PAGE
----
In this guest post, New York Public Library Head of Teen Services Elisa Garcia and Shauntee Burns-Simpson, Manager of the New York Public Library School Support Program, share some of their favorite titles for fostering conversation and dialogue. We are so excited to have them join us on the Lee & Low blog!
Libraries play a role in social responsibility and one of the ways we do this is bringing the community together through books that foster rich conversations about current and past events. When choosing books to have these critical conversations, it is important that these titles represent diversity and will support and foster these conversations. Continue reading
From a distance, Andrea Faraday looks perfect: she is the junior class valedictorian at the exclusive Woodruff School, where she was voted Most Likely to Do Everything Right. But looks can be deceiving. When her parents disappear, her life—and her Perfect Girl charade—begins to crumble, and her scheme to put things right just takes the situation from bad to so much worse. Pretty soon she’s struck up the world’s least likely friendship with the juvenile delinquents at Justice Academy, the last exit on the road to jail—and the first stop on the way out.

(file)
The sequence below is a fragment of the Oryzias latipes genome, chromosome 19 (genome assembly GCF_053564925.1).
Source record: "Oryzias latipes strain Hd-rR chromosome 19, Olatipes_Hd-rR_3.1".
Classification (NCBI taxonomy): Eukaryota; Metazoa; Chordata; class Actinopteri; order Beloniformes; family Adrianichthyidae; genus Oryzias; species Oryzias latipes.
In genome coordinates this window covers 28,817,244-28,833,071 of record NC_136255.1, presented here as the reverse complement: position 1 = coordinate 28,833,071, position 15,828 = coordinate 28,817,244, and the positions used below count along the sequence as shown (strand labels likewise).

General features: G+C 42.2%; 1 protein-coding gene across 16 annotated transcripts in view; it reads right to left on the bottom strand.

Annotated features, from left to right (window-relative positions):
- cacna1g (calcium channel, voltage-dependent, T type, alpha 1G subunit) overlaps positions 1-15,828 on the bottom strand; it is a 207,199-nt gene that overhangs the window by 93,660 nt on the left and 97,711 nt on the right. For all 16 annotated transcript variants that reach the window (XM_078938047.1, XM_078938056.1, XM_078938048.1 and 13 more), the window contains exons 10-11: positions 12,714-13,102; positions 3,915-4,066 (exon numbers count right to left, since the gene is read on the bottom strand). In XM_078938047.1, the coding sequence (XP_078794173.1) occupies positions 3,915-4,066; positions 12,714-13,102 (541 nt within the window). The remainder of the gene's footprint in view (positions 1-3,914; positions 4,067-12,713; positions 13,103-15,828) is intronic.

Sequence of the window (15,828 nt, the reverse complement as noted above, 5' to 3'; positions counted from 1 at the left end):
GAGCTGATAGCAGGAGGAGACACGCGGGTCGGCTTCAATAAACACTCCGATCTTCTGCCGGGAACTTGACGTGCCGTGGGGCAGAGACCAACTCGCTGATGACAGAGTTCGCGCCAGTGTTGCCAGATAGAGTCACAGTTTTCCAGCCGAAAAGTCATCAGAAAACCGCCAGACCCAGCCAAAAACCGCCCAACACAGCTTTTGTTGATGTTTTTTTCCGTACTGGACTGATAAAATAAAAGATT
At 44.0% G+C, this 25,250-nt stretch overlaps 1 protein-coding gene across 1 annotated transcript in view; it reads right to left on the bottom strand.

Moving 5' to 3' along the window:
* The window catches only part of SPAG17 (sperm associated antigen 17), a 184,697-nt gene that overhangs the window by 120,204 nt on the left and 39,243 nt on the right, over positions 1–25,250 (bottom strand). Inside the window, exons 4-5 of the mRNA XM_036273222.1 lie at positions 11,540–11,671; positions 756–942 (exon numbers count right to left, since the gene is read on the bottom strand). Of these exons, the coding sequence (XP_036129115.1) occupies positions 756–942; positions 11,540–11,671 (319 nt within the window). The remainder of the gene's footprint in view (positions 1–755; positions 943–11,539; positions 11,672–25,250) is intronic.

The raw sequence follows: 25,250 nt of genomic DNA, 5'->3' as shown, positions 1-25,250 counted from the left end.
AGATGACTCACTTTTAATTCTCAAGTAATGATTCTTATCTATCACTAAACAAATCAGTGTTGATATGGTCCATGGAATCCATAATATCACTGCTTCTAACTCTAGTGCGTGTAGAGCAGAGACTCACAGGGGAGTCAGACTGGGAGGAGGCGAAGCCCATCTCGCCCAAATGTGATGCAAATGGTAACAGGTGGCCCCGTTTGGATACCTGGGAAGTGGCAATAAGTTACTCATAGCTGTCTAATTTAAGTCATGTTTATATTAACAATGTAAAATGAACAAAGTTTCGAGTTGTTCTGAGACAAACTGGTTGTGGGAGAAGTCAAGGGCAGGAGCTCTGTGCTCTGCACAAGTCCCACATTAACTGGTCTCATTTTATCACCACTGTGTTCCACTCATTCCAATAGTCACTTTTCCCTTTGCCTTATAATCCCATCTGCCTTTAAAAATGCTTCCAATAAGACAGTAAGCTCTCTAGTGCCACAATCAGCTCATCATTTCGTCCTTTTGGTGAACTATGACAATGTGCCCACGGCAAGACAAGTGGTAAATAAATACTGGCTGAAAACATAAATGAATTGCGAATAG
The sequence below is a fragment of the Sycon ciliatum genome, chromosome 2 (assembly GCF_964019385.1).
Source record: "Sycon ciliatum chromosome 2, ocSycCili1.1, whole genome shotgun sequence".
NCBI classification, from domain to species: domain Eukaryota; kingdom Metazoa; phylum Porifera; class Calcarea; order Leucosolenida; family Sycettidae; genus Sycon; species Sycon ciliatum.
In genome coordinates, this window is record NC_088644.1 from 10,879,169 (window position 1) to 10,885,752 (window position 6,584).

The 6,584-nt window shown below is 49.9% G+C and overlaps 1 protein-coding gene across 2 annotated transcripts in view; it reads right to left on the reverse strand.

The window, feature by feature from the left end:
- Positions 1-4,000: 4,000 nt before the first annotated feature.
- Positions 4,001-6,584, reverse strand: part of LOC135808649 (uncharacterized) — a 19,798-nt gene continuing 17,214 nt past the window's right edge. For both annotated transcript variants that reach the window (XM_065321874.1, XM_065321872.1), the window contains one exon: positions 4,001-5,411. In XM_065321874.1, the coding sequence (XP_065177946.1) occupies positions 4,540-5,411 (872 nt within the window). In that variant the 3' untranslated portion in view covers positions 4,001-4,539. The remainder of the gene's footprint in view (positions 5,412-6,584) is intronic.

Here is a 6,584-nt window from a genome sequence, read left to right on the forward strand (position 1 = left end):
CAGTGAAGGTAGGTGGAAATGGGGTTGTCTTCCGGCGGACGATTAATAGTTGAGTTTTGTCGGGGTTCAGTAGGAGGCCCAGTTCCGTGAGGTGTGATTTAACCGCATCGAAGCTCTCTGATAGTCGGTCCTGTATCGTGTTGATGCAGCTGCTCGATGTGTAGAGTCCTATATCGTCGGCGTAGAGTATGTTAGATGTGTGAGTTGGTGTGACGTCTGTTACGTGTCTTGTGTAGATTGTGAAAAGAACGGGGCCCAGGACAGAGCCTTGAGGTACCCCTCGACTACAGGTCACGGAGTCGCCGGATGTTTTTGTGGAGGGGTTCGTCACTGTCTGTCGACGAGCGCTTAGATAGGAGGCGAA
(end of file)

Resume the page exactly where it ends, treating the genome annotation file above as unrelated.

Kimberly Reid’s YA novel Perfect Liars is an engrossing story that asks a big question: What makes someone a criminal? The discussion questions below, based on Perfect Liars, can help guide a conversation in classrooms about the juvenile justice system and its effects: Continue reading
We’ve created lots of new content this February to help you extend the experience of reading our books long after the last page has been turned. Here are some of our newest resources to go with our titles:
Free Classroom Guides for:
–First Come the Zebra
–John Lewis in the Lead